Social Networks to the Rescue of Regionalisms

As linguists, many times we find ourselves perplexed, surprised, and even horrified at the very unorthodox and distant way in which increasing numbers of people communicate by means of social networks and instant messaging. On a global level, it would seem as if we are seeing the beginning of the apocalypse of spelling and grammar. Language aside, we see how words, so sacred to us, are massacred, all for the sake of following the pace of speed and immediacy of communication that the internet offers. Is this about a willful transgression of the rules, ignorance about their existence, or is it sloth? It would seem as if the necessity of speed plays a preponderant role, but we also find that the proliferation of electronic and immediate communication not only brings about the degradation of language…

Besides the linguistic “horrors” that we may find, the speed and information of these “new” forms of communication also lead us to an increasing amount of colloquialisms. As opposed to the past, when these expressions mainly disseminated slowly from mouth to mouth, in the World Wide Web, they disseminate, aright, on a worldwide scale. Thus, certain regionalisms begin to be used in places very far away from their source, and some expressions that were previously exclusive to one region now become part of the usual lexicon of people who have no connection to that region. As an example, we can cite the practically global use of certain acronyms and initials in English, such as OMG, LOL, BTW, ASAP, and FYI, which have been scattered around the world mainly by memes, social networks, and the use of e-mail. In a more limited environment, linguistic experts in the UK have found that it is increasingly normal to hear people living in the north of the United Kingdom using expressions such a lush or tidy, which are used in Wales in order to say that something is attractive; or hearing people in the south of the UK use the term mint, which is used in the Manchester area to indicate that something is good. Many of those cases are starting to be recognized not as pertaining to one sole language, but rather to something broader, that is, some regionalisms become colloquialisms belonging to the language that encompasses those regionalisms, and some colloquialisms of one language are beginning to form part of a universal language.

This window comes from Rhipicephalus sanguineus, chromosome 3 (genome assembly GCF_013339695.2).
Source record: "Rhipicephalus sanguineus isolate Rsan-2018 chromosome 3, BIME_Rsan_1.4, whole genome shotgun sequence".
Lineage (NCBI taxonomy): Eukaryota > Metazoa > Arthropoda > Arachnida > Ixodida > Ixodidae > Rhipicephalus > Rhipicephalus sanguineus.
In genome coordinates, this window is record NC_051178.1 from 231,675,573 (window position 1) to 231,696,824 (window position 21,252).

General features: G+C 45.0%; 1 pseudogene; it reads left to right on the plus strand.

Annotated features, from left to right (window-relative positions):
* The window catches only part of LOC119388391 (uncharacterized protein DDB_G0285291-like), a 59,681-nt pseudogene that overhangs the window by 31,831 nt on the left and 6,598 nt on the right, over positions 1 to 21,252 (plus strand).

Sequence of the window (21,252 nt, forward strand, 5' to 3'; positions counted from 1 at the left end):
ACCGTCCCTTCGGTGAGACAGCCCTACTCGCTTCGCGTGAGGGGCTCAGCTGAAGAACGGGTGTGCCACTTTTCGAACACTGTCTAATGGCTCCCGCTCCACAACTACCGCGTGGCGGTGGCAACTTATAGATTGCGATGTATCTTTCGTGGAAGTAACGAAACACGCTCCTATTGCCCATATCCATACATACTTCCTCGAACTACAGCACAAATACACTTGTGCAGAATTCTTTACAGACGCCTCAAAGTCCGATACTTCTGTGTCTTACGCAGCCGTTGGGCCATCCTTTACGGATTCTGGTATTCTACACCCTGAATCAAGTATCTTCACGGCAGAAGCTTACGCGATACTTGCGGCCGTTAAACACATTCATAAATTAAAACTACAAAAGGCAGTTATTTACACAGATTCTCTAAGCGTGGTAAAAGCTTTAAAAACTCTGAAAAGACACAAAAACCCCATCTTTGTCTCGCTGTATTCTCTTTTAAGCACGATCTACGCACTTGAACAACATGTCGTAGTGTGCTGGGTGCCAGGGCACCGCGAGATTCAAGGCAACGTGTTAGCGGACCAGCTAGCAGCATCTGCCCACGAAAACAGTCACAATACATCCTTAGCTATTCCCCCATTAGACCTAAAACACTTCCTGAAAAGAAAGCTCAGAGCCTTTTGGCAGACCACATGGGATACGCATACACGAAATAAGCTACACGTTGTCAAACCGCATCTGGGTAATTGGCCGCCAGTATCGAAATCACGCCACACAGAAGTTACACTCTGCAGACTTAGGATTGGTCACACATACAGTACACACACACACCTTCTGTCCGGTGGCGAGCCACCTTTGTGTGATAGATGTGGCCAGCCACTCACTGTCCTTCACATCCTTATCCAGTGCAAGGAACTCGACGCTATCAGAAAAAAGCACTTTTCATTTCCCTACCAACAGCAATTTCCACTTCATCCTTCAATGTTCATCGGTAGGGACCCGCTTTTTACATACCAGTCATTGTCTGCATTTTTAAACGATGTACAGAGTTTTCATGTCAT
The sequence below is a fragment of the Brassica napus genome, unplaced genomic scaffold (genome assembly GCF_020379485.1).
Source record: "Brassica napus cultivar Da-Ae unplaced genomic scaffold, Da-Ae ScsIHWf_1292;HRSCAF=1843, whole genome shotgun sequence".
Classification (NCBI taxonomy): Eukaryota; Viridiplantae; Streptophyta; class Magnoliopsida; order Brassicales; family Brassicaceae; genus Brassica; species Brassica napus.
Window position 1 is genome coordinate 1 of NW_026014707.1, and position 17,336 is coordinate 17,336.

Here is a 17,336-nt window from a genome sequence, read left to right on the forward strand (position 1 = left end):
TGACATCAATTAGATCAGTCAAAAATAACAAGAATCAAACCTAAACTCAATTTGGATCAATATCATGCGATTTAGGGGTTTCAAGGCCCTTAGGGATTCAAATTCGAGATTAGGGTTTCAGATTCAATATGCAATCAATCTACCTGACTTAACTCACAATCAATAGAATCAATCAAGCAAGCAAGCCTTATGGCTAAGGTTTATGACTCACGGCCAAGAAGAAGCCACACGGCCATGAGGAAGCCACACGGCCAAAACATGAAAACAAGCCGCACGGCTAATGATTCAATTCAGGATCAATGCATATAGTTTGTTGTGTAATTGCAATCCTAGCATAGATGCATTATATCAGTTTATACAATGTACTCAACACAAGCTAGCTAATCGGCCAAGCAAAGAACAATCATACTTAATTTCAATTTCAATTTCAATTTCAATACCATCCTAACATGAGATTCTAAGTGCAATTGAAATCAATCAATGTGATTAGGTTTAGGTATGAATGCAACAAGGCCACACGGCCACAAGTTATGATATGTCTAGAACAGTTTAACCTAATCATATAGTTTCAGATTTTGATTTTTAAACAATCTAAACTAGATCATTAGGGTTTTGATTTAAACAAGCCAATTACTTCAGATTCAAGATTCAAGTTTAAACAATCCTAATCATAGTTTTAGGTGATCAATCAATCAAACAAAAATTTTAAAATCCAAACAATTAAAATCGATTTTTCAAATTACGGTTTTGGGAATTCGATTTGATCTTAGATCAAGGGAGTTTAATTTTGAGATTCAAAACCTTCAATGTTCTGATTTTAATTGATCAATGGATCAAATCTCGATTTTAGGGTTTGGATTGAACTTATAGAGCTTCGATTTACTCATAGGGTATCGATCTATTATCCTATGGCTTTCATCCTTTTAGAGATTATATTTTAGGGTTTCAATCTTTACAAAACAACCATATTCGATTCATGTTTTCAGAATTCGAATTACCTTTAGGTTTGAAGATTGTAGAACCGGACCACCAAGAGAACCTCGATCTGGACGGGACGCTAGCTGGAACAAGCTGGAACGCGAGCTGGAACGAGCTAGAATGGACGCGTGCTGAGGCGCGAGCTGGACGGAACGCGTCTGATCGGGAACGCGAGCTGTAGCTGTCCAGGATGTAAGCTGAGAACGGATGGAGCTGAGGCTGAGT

Although it is true that the speed of the new forms of communication lead to a more lax use of grammar and spelling rules, that same speed and laxity also lead to a spreading of a more natural and personal use of language; and it is the use of a language that allows for its evolution and survival. We should not forget that language is, in some ways, a living organism that evolves, develops, and strengthens with use. If it is contained within a limited geographical space and with a limited number of speakers, it wilts and eventually dies. But movement is life, and thus speed and immediacy of communication in social networks and their lack of boundaries are keeping alive and spreading many regionalisms and dialects that nourish languages with new expressions, enriching and making them more colorful and expressive.